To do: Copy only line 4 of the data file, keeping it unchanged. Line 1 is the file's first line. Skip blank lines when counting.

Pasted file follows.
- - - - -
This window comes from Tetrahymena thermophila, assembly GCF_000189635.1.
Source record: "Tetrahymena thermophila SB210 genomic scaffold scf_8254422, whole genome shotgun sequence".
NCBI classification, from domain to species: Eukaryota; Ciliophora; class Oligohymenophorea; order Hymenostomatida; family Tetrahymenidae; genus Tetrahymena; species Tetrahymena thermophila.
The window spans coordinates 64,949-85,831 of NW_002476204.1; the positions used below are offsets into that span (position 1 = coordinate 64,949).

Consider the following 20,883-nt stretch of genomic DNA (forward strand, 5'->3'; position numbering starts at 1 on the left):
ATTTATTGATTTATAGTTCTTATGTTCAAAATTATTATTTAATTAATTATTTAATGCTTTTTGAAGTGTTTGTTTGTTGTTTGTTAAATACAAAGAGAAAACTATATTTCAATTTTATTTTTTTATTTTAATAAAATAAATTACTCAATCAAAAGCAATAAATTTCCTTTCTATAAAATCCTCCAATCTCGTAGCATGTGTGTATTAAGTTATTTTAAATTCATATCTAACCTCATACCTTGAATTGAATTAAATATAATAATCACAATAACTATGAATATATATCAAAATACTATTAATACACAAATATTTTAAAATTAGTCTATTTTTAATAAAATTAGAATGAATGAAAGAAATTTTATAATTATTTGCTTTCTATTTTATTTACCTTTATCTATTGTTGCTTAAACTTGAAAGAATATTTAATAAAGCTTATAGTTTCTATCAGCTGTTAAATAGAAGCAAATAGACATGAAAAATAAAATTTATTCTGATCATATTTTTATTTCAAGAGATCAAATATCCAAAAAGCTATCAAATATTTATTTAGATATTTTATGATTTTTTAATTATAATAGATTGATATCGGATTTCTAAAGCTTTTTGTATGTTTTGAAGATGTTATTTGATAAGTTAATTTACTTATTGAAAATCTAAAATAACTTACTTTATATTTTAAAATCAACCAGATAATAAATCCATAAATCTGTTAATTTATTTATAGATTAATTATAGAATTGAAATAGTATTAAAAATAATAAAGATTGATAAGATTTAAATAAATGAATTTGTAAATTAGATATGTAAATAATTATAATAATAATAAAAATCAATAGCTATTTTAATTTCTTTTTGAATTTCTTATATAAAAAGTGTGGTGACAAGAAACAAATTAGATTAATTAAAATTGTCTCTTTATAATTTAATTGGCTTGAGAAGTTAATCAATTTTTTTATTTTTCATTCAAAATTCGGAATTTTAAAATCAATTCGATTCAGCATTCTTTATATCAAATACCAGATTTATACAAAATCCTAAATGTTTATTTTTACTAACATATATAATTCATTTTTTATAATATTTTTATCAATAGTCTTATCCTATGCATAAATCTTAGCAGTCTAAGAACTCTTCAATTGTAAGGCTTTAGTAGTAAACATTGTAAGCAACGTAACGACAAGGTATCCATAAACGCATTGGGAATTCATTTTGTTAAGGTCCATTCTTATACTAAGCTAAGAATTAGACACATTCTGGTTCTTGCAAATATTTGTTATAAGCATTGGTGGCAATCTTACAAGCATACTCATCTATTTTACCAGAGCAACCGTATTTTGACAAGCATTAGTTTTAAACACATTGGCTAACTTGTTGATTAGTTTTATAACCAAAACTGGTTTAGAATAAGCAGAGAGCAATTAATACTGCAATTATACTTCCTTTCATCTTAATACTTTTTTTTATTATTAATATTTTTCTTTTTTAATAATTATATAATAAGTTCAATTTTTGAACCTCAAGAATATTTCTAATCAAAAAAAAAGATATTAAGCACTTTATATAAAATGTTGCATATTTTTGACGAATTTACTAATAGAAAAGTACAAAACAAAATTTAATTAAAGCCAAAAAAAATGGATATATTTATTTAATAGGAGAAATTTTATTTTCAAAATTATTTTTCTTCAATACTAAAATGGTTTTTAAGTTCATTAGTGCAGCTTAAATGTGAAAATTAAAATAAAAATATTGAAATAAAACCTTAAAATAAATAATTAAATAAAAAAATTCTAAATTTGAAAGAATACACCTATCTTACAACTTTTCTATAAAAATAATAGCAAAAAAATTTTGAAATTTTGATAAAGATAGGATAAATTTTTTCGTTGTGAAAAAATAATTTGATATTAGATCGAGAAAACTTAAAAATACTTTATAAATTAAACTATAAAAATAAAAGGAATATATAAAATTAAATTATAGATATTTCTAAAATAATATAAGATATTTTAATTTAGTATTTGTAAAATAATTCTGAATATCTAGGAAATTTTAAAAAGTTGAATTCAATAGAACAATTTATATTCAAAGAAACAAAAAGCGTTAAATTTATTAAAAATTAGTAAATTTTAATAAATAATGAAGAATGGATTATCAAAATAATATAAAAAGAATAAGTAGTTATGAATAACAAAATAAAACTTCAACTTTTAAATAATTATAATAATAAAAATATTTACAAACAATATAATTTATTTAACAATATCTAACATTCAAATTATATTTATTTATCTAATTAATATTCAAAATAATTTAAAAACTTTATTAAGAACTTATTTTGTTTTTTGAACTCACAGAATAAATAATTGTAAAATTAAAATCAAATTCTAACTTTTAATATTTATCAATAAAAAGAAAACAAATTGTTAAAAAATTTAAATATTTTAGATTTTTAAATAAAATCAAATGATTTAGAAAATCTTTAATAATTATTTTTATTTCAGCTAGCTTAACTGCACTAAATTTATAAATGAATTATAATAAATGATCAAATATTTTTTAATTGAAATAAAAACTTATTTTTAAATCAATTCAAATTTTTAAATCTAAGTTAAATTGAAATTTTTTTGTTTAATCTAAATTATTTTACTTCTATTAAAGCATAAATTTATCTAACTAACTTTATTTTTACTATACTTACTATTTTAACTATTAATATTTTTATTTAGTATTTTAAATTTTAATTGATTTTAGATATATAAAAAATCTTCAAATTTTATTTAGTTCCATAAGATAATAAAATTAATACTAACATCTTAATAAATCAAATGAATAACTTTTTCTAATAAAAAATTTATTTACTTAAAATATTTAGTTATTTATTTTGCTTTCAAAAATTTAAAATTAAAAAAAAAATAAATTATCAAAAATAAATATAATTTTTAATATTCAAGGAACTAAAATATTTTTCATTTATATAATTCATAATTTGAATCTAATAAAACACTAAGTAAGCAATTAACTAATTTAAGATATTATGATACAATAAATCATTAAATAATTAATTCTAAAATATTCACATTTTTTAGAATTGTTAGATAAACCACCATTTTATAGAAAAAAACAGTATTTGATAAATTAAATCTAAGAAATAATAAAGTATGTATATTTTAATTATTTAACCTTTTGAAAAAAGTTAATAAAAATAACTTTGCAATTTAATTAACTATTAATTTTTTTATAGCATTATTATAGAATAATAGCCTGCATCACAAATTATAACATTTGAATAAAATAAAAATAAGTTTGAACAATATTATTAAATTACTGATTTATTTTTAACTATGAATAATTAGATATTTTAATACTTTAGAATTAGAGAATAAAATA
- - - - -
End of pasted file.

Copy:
The window spans coordinates 64,949-85,831 of NW_002476204.1; the positions used below are offsets into that span (position 1 = coordinate 64,949).